Three challenges to change
While China has made remarkable progress toward its energy transformation, there’s no denying the enormity of work still to do. In particular, three key challenges may slow down its journey toward the tipping points:
Distribution networks, particularly in rural areas, are in critical need of upgrades. Integrating more renewables into the grid – which grid companies are mandated to prioritize over fossil fuels – will require aggressive, but strategic, investment. Companies will need to balance investment in connecting remote renewable farms to the grid, with critical improvements to the safety of the grid and the addition of digital capabilities. While the State Grid Corporation of China (State Grid) has made significant research and development investments in automation to address some of these needs, the scale of work faced by China to prepare its distribution networks for its energy revolution is unprecedented.
The heavily regulated energy market is dominated by China’s state-owned enterprises (SOEs), supported by generation subsidies and price caps that create huge inefficiencies in energy supply and increase generation costs. China’s Government acknowledges the need for change and is progressing market deregulations and the establishment of a real-time electricity spot market in eight regions.
Renewable subsidies have led to unsustainable growth of the segment, oversupply of energy and high curtailment rates. The Government has moved to address this by announcing in 2018 that it would halt subsidies for utility-scale solar projects, in favor of competitive bidding, and reduce feed-in tariffs.
Accelerating progress to energy transformation
But China is accelerating initiatives designed to overcome these barriers. Both Government and industry are prioritizing investment in upgrading the country’s transmission and distribution networks, which will be critical to the success of the energy revolution.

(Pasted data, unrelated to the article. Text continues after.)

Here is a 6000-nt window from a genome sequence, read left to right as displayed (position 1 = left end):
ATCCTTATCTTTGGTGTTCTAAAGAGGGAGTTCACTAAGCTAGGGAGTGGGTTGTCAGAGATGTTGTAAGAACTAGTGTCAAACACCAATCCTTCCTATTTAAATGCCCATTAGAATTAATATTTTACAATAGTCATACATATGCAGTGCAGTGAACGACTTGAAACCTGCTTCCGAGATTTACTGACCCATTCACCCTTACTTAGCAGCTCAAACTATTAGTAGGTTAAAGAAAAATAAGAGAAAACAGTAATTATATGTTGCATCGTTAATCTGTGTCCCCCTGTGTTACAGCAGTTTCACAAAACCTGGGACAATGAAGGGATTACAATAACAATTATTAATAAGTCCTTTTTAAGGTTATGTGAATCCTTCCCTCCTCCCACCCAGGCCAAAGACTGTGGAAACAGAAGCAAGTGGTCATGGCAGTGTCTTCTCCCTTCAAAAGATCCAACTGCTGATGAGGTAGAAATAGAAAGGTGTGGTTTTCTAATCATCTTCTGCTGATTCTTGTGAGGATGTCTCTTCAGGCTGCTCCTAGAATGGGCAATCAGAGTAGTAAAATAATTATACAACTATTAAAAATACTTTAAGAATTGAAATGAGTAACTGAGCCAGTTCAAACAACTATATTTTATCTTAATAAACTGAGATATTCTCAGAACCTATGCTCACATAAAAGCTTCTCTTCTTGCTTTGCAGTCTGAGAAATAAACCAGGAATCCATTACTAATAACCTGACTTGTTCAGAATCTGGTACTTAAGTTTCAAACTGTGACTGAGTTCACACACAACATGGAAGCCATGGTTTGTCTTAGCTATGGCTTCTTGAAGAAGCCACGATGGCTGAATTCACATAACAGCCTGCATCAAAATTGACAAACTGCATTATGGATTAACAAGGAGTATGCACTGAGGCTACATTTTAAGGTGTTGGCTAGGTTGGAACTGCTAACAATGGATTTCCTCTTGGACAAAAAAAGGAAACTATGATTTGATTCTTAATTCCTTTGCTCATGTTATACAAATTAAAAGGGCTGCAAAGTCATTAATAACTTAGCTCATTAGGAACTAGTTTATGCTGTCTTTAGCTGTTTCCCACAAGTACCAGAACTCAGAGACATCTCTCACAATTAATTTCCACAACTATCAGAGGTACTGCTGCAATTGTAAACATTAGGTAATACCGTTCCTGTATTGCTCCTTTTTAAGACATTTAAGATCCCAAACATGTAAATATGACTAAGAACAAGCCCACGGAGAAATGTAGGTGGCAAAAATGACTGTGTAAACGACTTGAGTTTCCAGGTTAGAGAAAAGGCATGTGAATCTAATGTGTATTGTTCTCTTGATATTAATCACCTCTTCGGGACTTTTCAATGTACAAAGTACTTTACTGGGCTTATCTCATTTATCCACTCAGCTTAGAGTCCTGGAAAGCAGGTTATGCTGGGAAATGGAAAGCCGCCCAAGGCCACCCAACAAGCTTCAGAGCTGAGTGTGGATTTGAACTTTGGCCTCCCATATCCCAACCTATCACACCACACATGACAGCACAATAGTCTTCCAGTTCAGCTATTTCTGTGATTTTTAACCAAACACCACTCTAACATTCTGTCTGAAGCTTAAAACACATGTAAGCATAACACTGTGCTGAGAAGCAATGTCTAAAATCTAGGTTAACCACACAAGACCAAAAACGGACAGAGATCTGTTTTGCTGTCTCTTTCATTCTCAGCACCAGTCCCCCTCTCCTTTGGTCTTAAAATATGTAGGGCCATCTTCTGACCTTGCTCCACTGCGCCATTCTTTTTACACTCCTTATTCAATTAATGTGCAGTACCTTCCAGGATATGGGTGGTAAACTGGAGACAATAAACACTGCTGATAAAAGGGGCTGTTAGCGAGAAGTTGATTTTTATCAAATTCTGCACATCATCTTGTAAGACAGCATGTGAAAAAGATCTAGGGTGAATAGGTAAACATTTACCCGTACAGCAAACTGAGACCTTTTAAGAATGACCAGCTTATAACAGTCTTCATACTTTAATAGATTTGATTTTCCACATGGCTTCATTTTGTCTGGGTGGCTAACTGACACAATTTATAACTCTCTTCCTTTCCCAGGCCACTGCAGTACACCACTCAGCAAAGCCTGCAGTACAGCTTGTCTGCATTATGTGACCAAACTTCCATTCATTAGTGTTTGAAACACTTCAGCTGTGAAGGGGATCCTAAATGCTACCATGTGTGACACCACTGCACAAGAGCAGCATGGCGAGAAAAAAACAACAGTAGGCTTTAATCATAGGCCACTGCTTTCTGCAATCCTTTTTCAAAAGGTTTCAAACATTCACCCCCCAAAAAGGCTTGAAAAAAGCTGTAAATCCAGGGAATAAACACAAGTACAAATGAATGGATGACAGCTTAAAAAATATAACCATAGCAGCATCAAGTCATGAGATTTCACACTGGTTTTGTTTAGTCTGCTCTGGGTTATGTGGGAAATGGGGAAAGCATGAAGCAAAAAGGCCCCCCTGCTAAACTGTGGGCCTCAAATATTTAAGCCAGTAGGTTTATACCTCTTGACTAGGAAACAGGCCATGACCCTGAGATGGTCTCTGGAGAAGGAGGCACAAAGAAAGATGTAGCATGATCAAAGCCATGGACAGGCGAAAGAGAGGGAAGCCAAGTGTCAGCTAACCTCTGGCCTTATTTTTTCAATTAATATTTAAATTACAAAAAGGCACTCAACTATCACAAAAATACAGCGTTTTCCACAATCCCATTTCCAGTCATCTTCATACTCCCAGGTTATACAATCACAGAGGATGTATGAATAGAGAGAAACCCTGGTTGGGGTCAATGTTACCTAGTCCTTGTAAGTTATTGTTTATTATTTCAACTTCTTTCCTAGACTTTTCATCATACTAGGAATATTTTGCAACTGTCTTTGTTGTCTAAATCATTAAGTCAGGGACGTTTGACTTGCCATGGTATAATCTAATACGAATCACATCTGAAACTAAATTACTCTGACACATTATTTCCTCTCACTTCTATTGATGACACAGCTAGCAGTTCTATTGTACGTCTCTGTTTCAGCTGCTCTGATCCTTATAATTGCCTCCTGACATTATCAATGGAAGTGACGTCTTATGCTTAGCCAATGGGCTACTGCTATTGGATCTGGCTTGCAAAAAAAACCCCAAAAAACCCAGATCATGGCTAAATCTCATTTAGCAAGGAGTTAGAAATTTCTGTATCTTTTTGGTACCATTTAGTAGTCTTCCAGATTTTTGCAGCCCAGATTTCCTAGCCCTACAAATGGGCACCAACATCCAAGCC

Moves are also underway to improve the governance and efficiency of the SOEs, which includes allowing more private investment in the sector. Private investors are already key players in solar, wind and battery storage, and now the Government is opening up more state-owned parts of the energy value chain to outside investors. As energy reforms continue, we expect to see more foreign investors – currently active in other parts of the energy sector – move into generation, which should improve the competitiveness of the sector.
At the same time, Chinese utilities are looking to overseas markets, in line with China’s Belt and Road Initiative. Assets in foreign energy markets offer potential for growth on a scale not available domestically and also allow utilities to achieve economies of scale. Chinese energy companies including BYD have deployed or are developing large-scale energy storage projects across Europe and the US. Global mergers and acquisitions are also helping SOEs, such as State Grid, gain the technology and management capabilities that will enable these utilities to become true global players.
Chinese consumers willing to pay more for clean energy
Severe pollution in China’s cities has convinced many of its citizens of the need for an energy transformation. Ninety percent of Chinese consumers have expressed a willingness to pay 10% more for electricity if it comes from renewable sources.14 Encouraged by Government and utilities, more people are installing rooftop solar, and EV adoption is increasing faster than anywhere else in the world. That said, the consumer is less of a driver for change in the energy market than in Europe, the US and Oceania. But, as the Chinese “prosumer” continues to become more prominent, both the Government and industry are expected to take note and shape policies to suit.
Countdown to China’s energy transformation
The Chinese energy market is like no other – and its energy revolution has no precedent. The state-dominated energy sector recognizes the need to move toward a market-led economy to make the innovation, efficiency and environmental improvements needed to meet future electricity demands – while delivering on President Xi Jinping’s promise to “make the skies blue again.”
But, bringing in innovation and transformation must be balanced with improvements to the governance and efficiency of SOEs, which will continue to play a critical role in Chinese society. Chinese utilities will be challenged to refine their strategies for a new energy future – regularly reviewing investment priorities and defining a new road map to succeed in light of geopolitical uncertainty, a changing market and digital disruption. A greater focus on developing the right talent and closer connections with international markets, will also support their ability to address challenges and capitalize on new opportunities.